The etymology of astrobiology comes from Greek ?st???, astron, "constellation, star"; ß???, bios, "life"; and -????a, -logia, study. Although astrobiology is an emerging field and still a developing subject, the question of whether life exists elsewhere in the universe is a verifiable hypothesis and thus a valid line of scientific inquiry. David Grinspoon, a planetary scientist, calls astrobiology a field of natural philosophy, grounding speculation on the unknown, in known scientific theory.[6][7] Though once considered outside the mainstream of scientific inquiry, astrobiology has become a formalized field of study. NASA funded its first astrobiology project in 1959 and established an astrobiology program in 1960.[2][8] NASA’s Viking missions to Mars, launched in 1976, included three biology experiments designed to look for possible signs of life. In 1971, NASA funded the Search for Extra-Terrestrial Intelligence (SETI) to survey the sky to detect the existence of transmissions from a civilization on a distant planet.

In the 21st century, astrobiology is a focus of a growing number of NASA and European Space Agency Solar System exploration missions. The first European workshop on astrobiology took place in May 2001 in Italy,[9] and the outcome was the Aurora programme.[10] Currently, NASA hosts the NASA Astrobiology Institute and a growing number of universities in the United States (e.g., University of Arizona, Penn State University, and University of Washington), Britain (e.g., The University of Glamorgan[11]), Canada, Ireland, and Australia (e.g., The University of New South Wales[12]) now offer graduate degree programs in astrobiology.

A particular focus of current astrobiology research is the search for life on Mars due to its proximity to Earth and geological history. There is a growing body of evidence to suggest that Mars has previously had a considerable amount of water on its surface, water being considered to be an essential precursor to the development of carbon-based life.[13]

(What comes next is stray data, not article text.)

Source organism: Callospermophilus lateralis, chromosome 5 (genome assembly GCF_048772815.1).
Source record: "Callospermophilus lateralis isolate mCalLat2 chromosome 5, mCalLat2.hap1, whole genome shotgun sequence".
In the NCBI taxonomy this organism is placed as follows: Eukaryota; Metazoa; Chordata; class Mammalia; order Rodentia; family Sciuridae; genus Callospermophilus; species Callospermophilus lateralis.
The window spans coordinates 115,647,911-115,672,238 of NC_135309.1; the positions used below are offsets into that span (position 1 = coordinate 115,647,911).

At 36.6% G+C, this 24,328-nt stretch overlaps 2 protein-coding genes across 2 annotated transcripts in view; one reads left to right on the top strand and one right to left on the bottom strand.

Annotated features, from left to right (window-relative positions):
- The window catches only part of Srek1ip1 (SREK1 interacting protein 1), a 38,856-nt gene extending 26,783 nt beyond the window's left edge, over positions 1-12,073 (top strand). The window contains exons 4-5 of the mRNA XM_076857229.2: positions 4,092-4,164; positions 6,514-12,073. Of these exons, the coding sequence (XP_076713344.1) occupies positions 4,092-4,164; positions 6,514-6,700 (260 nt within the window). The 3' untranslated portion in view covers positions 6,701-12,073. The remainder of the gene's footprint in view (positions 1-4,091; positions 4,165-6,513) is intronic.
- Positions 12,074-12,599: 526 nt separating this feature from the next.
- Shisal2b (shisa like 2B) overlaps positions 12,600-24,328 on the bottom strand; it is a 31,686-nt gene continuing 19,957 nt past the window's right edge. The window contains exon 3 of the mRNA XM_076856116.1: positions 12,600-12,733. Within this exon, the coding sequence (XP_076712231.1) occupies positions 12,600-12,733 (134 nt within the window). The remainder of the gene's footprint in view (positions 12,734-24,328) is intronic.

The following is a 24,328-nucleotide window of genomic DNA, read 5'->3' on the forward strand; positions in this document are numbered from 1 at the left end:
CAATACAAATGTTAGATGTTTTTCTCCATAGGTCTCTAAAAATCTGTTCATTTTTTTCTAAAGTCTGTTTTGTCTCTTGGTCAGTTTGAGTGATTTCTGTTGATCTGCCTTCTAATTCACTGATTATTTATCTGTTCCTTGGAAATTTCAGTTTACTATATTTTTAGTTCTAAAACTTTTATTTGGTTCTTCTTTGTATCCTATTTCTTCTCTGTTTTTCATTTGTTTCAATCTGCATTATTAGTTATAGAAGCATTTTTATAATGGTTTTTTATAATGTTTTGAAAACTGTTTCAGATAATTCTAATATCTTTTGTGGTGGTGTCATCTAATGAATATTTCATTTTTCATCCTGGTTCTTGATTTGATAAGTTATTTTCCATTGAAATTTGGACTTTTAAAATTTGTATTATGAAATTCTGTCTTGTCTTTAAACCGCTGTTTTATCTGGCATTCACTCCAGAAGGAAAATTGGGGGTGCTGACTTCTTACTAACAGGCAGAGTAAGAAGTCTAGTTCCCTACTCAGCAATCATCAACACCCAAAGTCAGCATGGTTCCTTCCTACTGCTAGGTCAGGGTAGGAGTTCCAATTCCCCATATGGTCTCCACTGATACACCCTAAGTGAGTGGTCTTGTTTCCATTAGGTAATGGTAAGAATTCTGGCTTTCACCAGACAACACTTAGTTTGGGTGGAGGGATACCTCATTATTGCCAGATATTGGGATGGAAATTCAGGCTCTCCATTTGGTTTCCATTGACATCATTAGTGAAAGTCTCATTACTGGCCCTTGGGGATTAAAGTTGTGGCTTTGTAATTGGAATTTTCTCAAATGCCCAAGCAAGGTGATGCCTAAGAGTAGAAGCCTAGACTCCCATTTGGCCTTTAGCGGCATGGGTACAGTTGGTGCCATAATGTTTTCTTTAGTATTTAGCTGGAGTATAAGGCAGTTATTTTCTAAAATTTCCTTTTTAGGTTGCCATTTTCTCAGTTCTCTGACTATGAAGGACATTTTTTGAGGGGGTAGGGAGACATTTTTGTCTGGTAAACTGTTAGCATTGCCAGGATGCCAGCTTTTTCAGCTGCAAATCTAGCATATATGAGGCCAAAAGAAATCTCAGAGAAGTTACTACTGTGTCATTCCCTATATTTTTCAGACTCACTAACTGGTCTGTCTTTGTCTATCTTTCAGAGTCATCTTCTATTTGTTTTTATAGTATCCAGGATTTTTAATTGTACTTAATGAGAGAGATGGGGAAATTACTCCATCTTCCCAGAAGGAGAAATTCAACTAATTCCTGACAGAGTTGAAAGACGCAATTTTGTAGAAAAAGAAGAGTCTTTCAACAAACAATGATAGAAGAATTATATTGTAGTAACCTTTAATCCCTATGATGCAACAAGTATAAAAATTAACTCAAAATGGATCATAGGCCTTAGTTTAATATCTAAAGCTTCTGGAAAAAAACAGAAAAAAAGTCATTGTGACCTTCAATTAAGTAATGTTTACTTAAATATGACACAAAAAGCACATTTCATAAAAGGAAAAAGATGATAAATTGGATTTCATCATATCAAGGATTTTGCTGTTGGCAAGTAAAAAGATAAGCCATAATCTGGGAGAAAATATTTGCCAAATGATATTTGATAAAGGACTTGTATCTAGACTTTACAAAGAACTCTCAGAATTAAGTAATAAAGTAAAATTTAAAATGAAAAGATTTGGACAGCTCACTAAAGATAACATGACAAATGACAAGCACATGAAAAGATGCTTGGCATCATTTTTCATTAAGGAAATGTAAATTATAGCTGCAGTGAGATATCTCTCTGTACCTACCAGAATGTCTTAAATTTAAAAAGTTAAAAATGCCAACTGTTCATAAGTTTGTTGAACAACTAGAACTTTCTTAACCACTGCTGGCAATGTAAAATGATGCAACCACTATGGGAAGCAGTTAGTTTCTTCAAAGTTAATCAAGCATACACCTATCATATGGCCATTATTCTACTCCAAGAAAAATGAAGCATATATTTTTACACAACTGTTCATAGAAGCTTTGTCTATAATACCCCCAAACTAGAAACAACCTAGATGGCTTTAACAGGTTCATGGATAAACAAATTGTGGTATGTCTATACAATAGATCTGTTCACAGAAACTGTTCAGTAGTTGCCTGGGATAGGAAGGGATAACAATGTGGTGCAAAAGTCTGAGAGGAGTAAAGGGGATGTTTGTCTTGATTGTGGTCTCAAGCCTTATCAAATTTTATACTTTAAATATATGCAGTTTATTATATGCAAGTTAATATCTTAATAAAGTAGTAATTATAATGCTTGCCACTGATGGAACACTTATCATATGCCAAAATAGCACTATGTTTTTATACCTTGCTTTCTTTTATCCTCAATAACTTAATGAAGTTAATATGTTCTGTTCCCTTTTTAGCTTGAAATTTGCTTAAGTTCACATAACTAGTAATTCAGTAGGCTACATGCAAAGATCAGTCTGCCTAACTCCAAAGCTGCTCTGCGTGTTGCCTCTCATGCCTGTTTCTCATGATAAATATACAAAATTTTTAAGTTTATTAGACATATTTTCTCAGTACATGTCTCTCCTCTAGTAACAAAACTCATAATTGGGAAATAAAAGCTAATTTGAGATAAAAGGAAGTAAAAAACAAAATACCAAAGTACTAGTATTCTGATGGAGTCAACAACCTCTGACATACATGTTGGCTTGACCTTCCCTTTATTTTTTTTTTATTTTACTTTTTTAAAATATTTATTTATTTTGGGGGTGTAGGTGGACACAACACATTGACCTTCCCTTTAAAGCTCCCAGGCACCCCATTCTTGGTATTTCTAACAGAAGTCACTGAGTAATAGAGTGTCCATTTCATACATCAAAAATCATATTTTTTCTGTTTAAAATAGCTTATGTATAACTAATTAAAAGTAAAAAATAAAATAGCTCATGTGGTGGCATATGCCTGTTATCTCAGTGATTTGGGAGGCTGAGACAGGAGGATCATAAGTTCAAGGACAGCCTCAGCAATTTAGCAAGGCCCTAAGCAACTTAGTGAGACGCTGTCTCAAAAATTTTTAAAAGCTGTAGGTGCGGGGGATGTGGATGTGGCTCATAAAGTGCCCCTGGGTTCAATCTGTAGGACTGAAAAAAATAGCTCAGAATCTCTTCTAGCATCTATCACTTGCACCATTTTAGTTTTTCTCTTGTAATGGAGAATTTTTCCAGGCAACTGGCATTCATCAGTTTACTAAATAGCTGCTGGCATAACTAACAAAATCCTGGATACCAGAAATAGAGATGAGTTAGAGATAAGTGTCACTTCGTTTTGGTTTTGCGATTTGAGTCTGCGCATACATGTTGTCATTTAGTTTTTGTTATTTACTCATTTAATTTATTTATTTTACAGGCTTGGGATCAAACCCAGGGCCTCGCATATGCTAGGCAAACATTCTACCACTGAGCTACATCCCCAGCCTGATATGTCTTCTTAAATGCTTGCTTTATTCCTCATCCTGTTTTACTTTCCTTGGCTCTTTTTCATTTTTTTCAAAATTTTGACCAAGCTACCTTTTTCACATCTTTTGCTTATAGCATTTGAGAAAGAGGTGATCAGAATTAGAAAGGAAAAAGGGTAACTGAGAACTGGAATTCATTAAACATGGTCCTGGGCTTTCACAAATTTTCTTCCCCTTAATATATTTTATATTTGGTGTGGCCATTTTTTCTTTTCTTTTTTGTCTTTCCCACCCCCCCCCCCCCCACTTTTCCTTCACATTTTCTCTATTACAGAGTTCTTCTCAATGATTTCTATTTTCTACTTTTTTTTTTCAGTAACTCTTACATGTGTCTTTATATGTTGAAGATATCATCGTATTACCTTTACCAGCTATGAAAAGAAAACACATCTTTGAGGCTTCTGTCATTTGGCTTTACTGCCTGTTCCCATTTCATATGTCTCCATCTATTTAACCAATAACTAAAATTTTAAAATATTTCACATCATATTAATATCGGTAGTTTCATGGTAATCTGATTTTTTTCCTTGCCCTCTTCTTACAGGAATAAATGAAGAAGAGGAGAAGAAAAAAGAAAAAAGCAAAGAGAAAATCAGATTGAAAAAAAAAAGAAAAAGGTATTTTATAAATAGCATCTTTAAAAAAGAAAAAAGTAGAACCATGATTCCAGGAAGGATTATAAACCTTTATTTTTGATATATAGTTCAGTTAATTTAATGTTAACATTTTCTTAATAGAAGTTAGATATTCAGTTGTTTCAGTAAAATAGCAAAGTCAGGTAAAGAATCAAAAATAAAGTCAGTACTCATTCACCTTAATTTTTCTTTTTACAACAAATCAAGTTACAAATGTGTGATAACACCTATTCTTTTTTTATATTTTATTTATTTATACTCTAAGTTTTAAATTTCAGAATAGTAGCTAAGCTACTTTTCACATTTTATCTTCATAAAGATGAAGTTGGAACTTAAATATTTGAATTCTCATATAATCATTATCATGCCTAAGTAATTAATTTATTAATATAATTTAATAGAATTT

Missions specifically designed to search for life include the Viking program and Beagle 2 probes, both directed to Mars. The Viking results were inconclusive,[14] and Beagle 2 failed to transmit from the surface and is assumed to have crashed.[15] A future mission with a strong astrobiology role would have been the Jupiter Icy Moons Orbiter, designed to study the frozen moons of Jupiter—some of which may have liquid water—had it not been cancelled. Recently, the Phoenix lander probed the environment for past and present planetary habitability of microbial life on Mars, and to research the history of water there.

In 2011, NASA plans to launch the Mars Science Laboratory rover which will continue the search for past or present life on Mars using a variety of scientific instruments. The European Space Agency has been developing the ExoMars astrobiology rover, which is to be launched on 2018.

The International Astronomical Union regularly organizes major international conferences through its Commission 51: Bioastronomy. Commission 51 - Bioastronomy: Search for Extraterrestrial Life was established by the IAU in 1982 and is now hosted by the Institute of Astronomy at the University of Hawai'i.

Please click here to continue reading on the Wikipedia learn about what you think does, cannot, should not, and whatever exist out there in the cosmos over our heads.......